The Institute for Pastoral Studies provides a forum for cooperation and dialogue within existing church and denominational movements, and continuing theological and practical ministry education in support of practicing pastors and church leaders in post-communist Europe.  The Institute functions in affiliation with and under the auspices of the board of directors and academic officers of the Evangelical Theological Seminary, Osijek, Croatia.  The Institute works in cooperation with and in service to national evangelical church movements and the local churches and ministries they represent.

Overview

One of the greatest needs of pastors and churches today is for continuing leadership training that can be applied in a practical way to the ministry context.  It must be training that addresses the specific practical needs of pastoral leaders in the local church setting.  Ongoing training should feature three components: 1) developing practical skills for solving ministry problems, 2) team building, and 3) mentoring. The training should allow pastoral leaders to remain in their local settings and not require them to leave their geographical settings for extended periods of time. 

With that in mind, we are committed to the goal of strengthening local churches, and establishing a tradition of seminary/church cooperation.  We are here to serve the needs and facilitate the success of pastors and churches.  If pastors and churches grow and succeed, the Institute succeeds.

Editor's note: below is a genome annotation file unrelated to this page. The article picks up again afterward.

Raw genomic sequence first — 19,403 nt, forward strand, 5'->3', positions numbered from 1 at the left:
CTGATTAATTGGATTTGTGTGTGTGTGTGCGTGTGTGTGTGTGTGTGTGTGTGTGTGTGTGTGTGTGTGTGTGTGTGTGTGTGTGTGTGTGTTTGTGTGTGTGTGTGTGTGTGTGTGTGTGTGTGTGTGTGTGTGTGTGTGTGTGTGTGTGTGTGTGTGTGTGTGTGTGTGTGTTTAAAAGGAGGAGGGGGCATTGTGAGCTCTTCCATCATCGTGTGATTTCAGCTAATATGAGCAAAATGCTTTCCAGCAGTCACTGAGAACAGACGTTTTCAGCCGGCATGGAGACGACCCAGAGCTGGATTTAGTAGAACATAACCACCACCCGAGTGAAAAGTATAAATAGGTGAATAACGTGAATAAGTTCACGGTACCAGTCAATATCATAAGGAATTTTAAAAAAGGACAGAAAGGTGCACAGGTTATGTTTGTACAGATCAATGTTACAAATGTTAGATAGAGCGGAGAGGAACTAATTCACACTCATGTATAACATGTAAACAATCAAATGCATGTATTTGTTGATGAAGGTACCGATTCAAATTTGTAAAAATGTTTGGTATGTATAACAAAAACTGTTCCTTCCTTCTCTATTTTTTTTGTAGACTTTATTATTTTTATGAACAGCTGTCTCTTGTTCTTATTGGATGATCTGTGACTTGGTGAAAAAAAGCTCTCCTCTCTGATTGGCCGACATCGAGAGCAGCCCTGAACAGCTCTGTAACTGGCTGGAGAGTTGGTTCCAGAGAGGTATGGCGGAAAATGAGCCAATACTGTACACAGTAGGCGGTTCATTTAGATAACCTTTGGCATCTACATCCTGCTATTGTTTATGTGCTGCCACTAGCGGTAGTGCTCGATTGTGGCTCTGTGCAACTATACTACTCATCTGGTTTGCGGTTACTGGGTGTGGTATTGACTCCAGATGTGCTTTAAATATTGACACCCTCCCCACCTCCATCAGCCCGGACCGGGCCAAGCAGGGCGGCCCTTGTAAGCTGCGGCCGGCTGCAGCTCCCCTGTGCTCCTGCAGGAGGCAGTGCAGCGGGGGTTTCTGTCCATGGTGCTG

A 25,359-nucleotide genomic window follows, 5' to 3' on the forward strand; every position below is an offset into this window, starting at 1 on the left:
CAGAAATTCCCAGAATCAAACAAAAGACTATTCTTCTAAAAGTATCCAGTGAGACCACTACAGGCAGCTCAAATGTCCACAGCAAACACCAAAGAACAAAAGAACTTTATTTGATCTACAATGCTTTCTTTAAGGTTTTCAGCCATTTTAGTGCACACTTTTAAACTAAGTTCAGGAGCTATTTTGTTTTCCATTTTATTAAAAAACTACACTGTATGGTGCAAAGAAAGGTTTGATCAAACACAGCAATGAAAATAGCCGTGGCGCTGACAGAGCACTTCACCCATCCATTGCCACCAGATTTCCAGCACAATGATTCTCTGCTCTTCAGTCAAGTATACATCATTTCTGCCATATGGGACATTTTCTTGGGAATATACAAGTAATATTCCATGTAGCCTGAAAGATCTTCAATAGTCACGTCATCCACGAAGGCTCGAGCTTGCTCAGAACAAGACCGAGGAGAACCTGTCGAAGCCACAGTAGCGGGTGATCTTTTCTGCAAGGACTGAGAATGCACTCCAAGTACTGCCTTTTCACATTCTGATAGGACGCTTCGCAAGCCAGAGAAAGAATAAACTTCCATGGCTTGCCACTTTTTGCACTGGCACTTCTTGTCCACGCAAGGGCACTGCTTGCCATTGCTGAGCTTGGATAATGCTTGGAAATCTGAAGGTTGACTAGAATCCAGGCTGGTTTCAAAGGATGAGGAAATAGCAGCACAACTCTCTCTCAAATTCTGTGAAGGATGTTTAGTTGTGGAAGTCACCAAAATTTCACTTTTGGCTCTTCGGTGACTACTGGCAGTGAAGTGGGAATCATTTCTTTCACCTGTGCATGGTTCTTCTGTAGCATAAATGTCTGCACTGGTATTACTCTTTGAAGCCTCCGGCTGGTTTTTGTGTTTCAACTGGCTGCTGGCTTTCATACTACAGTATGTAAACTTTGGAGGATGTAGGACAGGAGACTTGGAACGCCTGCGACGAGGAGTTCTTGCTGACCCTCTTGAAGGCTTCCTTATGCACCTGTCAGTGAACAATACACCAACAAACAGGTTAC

Regular components

The institute emphasizes continuing education for pastors and other servants of the church.  Presentations are offered in seminars composed of smaller groups (24 has been the maximum size until now).  This facilitates a format which emphasizes dialogue and a case study format.

Practical Skills to resolve practical problems

Each seminar focuses on specific issues of concern for pastors and churches, especially in the local church format.  When forming the topic and presentations for each seminar, pastoral leaders are polled to discern current issues in local church ministry.   Experienced pastors are solicited as presenters.  Each participant is invited to provide case studies from their own context as a format for discussion. 

The institute submits to and partners with the leadership of evangelical church movements in the region where the seminar is offered.

Team Building

The use of the seminar format creates a culture of camaraderie and consultation.  An ethos of trust is built which helps establish understanding and ongoing cooperation beyond the context of the seminar.  The method creates an opportunity to vet and share best practices with other churches.

Mentoring

One outcome of this dynamic is the informal establishment of mentoring relationships within and across evangelical church movements.  Over time we want to see a host of equipping leaders established who will help mentor a new generation of pastoral leaders and servants of the church.

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